1. Handbook
  2. Subjects
  3. Computational Statistics & Data Science

Computational Statistics & Data Science (MAST90083)

Graduate courseworkPoints: 12.5On Campus (Parkville)

You’re viewing the 2019 Handbook:
Or view archived Handbooks


Year of offer2019
Subject levelGraduate coursework
Subject codeMAST90083
Semester 2
FeesSubject EFTSL, Level, Discipline & Census Date

Computing techniques and data mining methods are indispensable in modern statistical research and data science applications, where “Big Data” problems are often involved. This subject will introduce a number of recently developed methods and applications in computational statistics and data science that are scalable to large datasets and high-performance computing. The data mining methods to be introduced include general model diagnostic and assessment techniques, kernel and local polynomial nonparametric regression, basis expansion and nonparametric spline regression, generalised additive models, classification and regression trees, forward stagewise and gradient boosting models. Important statistical computing algorithms and techniques used in data science will be explained in detail. These include the bootstrap resampling and inference, cross-validation, the EM algorithm and Louis method, and Markov chain Monte Carlo methods including adaptive rejection and squeeze sampling, sequential importance sampling, slice sampling, Gibbs sampler and Metropolis-Hastings algorithm.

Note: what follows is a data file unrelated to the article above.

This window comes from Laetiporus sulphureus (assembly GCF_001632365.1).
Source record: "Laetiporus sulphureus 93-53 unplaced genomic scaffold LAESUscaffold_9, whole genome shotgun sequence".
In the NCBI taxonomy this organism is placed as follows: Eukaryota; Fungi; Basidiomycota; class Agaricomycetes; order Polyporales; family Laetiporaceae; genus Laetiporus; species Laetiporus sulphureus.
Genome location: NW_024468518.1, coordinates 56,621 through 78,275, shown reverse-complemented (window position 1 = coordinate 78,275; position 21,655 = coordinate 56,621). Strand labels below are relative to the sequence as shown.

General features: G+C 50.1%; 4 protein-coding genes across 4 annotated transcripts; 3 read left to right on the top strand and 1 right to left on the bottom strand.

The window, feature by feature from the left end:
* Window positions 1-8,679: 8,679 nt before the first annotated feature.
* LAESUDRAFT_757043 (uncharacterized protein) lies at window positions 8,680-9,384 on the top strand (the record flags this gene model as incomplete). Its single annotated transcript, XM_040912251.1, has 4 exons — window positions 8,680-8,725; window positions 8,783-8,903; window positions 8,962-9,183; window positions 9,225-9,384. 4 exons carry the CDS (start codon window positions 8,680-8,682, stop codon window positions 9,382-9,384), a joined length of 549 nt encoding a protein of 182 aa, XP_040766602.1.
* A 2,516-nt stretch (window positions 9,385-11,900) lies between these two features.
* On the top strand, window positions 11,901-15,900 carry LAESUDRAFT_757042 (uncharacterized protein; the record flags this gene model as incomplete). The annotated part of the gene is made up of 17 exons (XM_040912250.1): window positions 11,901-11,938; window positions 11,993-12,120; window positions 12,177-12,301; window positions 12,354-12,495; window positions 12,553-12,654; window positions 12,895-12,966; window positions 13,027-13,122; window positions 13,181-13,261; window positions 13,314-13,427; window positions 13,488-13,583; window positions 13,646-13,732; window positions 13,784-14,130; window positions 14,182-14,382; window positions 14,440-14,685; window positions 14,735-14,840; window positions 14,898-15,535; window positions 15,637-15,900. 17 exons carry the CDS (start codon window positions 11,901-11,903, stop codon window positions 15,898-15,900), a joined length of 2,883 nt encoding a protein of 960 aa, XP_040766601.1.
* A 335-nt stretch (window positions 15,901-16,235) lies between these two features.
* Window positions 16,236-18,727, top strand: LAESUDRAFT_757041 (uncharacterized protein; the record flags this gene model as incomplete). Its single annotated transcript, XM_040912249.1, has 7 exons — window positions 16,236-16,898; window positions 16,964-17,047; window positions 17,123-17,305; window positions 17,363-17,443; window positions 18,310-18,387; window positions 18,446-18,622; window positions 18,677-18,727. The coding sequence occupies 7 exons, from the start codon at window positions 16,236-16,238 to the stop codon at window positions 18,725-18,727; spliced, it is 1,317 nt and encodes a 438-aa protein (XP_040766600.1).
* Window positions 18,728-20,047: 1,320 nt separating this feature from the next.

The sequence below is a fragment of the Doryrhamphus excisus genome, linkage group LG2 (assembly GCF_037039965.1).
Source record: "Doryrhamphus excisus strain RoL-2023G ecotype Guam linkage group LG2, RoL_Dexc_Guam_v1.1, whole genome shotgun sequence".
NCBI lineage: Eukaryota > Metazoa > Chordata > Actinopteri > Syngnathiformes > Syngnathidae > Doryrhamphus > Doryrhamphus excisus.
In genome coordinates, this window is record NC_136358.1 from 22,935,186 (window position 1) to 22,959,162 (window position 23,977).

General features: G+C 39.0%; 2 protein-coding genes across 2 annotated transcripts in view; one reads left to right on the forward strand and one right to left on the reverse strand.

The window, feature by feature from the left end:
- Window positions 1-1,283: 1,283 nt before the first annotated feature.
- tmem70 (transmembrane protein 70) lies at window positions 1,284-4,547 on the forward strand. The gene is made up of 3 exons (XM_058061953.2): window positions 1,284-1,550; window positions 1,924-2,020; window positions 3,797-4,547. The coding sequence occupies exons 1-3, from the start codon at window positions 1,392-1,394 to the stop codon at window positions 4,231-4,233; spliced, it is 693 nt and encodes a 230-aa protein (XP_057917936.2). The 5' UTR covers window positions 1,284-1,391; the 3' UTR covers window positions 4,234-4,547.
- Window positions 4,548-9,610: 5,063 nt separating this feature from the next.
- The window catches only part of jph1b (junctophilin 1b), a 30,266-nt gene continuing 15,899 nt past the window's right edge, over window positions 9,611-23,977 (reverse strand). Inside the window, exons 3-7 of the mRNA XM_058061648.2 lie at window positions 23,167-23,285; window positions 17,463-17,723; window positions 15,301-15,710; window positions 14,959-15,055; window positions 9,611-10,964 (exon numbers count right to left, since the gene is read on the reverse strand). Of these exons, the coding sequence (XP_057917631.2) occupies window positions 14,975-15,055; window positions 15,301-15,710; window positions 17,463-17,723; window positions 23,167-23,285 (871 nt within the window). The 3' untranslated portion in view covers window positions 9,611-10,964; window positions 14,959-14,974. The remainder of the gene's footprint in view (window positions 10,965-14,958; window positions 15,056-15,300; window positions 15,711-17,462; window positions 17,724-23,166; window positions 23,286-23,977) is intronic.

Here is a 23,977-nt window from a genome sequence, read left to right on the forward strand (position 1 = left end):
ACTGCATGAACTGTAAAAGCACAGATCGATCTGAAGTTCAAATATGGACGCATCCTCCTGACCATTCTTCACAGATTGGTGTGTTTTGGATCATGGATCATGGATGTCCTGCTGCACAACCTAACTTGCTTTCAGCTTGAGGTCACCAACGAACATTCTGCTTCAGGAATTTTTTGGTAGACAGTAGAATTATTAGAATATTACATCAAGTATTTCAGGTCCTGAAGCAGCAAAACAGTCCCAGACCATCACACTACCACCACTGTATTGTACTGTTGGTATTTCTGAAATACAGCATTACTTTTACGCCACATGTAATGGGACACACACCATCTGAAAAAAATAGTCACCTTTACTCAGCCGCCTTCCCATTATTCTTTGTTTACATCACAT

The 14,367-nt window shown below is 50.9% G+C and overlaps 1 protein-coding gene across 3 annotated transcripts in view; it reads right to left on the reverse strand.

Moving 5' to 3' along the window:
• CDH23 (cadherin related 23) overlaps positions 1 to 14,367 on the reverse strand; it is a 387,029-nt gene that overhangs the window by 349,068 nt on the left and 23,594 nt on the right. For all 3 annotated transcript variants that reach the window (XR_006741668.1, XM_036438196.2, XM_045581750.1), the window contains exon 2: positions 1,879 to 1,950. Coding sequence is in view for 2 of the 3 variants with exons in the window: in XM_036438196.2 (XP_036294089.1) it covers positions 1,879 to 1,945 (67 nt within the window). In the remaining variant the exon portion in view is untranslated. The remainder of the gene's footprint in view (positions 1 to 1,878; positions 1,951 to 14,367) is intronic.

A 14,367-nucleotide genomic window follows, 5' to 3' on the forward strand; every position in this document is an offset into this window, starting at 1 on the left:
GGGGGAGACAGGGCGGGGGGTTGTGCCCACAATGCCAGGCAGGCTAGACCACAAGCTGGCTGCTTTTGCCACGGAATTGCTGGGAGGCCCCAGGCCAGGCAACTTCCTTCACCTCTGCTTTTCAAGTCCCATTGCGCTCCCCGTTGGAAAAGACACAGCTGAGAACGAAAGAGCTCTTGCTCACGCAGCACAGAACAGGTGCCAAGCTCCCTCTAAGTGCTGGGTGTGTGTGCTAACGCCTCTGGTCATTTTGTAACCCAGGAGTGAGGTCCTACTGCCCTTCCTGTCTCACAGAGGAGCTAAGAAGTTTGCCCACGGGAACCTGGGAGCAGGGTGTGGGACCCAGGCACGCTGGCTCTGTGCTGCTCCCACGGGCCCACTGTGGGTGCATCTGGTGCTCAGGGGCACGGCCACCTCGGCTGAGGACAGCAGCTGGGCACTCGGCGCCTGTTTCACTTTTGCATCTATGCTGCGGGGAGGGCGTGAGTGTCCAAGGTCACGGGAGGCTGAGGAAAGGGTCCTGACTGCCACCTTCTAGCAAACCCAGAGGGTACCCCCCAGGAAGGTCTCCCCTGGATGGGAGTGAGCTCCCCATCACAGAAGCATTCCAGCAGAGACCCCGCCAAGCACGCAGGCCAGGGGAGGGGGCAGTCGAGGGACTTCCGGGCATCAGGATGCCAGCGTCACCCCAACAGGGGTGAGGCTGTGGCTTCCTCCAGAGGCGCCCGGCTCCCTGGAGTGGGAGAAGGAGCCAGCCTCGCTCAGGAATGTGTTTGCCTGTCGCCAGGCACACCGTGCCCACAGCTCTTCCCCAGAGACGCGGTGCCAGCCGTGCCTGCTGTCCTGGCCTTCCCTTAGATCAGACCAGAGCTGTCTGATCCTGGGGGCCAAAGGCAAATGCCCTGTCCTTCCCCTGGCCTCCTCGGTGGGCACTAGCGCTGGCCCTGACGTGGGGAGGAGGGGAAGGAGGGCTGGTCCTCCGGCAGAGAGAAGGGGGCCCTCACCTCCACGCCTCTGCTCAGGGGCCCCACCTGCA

Intended learning outcomes

After completing this subject students should gain:

1. an understanding of theory and computing in modern statistics and data science, and how they are implemented in applications;

2. the skills of using nonparametric and Monte Carlo methods in statistics and data science; and

3. the ability to pursue further studies in this and related areas, or to be work ready as an applied statistician or a data scientist.

Generic skills

In addition to learning specific skills that will assist students in their future careers in science, they will have the opportunity to develop generic skills that will assist them in any future career path. These include:

  • problem-solving skills: the ability to engage with unfamiliar problems and identify relevant solution strategies;
  • analytical skills: the ability to construct and express logical arguments and to work in abstract or general terms to increase the clarity and efficiency of analysis;
  • collaborative skills: the ability to work in a team;
  • time-management skills: the ability to meet regular deadlines while balancing competing commitments

Last updated: 21 August 2019